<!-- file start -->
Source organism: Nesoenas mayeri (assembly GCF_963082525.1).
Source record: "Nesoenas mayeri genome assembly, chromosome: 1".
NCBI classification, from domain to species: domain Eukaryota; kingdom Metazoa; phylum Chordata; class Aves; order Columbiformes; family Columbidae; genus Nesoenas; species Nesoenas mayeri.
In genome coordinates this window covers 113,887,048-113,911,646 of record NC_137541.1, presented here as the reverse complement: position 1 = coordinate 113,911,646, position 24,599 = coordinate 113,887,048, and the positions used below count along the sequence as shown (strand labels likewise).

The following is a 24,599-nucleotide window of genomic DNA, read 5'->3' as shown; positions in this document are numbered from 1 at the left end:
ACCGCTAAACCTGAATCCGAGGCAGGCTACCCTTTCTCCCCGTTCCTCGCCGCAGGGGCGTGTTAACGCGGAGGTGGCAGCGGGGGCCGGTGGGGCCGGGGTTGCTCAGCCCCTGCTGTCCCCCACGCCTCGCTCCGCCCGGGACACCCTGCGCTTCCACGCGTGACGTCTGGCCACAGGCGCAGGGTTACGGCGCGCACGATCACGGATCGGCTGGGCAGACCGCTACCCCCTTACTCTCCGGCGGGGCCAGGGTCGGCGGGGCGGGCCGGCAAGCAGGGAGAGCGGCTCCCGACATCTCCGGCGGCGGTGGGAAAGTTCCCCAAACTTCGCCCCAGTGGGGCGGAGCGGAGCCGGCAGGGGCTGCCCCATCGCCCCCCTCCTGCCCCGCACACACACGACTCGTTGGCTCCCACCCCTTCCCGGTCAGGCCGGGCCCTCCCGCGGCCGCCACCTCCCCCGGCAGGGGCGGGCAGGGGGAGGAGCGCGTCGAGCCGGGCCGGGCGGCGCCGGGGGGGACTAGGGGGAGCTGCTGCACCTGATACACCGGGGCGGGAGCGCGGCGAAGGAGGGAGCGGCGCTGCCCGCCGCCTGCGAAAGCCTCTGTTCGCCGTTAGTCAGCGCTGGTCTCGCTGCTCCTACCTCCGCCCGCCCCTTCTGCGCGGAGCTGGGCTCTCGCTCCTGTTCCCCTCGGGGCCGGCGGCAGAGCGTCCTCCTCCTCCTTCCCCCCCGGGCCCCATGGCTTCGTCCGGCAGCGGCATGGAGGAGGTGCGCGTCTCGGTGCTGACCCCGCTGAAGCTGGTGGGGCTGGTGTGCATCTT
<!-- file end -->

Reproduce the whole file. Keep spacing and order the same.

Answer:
Source organism: Nesoenas mayeri (assembly GCF_963082525.1).
Source record: "Nesoenas mayeri genome assembly, chromosome: 1".
NCBI classification, from domain to species: domain Eukaryota; kingdom Metazoa; phylum Chordata; class Aves; order Columbiformes; family Columbidae; genus Nesoenas; species Nesoenas mayeri.
In genome coordinates this window covers 113,887,048-113,911,646 of record NC_137541.1, presented here as the reverse complement: position 1 = coordinate 113,911,646, position 24,599 = coordinate 113,887,048, and the positions used below count along the sequence as shown (strand labels likewise).

The following is a 24,599-nucleotide window of genomic DNA, read 5'->3' as shown; positions in this document are numbered from 1 at the left end:
ACCGCTAAACCTGAATCCGAGGCAGGCTACCCTTTCTCCCCGTTCCTCGCCGCAGGGGCGTGTTAACGCGGAGGTGGCAGCGGGGGCCGGTGGGGCCGGGGTTGCTCAGCCCCTGCTGTCCCCCACGCCTCGCTCCGCCCGGGACACCCTGCGCTTCCACGCGTGACGTCTGGCCACAGGCGCAGGGTTACGGCGCGCACGATCACGGATCGGCTGGGCAGACCGCTACCCCCTTACTCTCCGGCGGGGCCAGGGTCGGCGGGGCGGGCCGGCAAGCAGGGAGAGCGGCTCCCGACATCTCCGGCGGCGGTGGGAAAGTTCCCCAAACTTCGCCCCAGTGGGGCGGAGCGGAGCCGGCAGGGGCTGCCCCATCGCCCCCCTCCTGCCCCGCACACACACGACTCGTTGGCTCCCACCCCTTCCCGGTCAGGCCGGGCCCTCCCGCGGCCGCCACCTCCCCCGGCAGGGGCGGGCAGGGGGAGGAGCGCGTCGAGCCGGGCCGGGCGGCGCCGGGGGGGACTAGGGGGAGCTGCTGCACCTGATACACCGGGGCGGGAGCGCGGCGAAGGAGGGAGCGGCGCTGCCCGCCGCCTGCGAAAGCCTCTGTTCGCCGTTAGTCAGCGCTGGTCTCGCTGCTCCTACCTCCGCCCGCCCCTTCTGCGCGGAGCTGGGCTCTCGCTCCTGTTCCCCTCGGGGCCGGCGGCAGAGCGTCCTCCTCCTCCTTCCCCCCCGGGCCCCATGGCTTCGTCCGGCAGCGGCATGGAGGAGGTGCGCGTCTCGGTGCTGACCCCGCTGAAGCTGGTGGGGCTGGTGTGCATCTT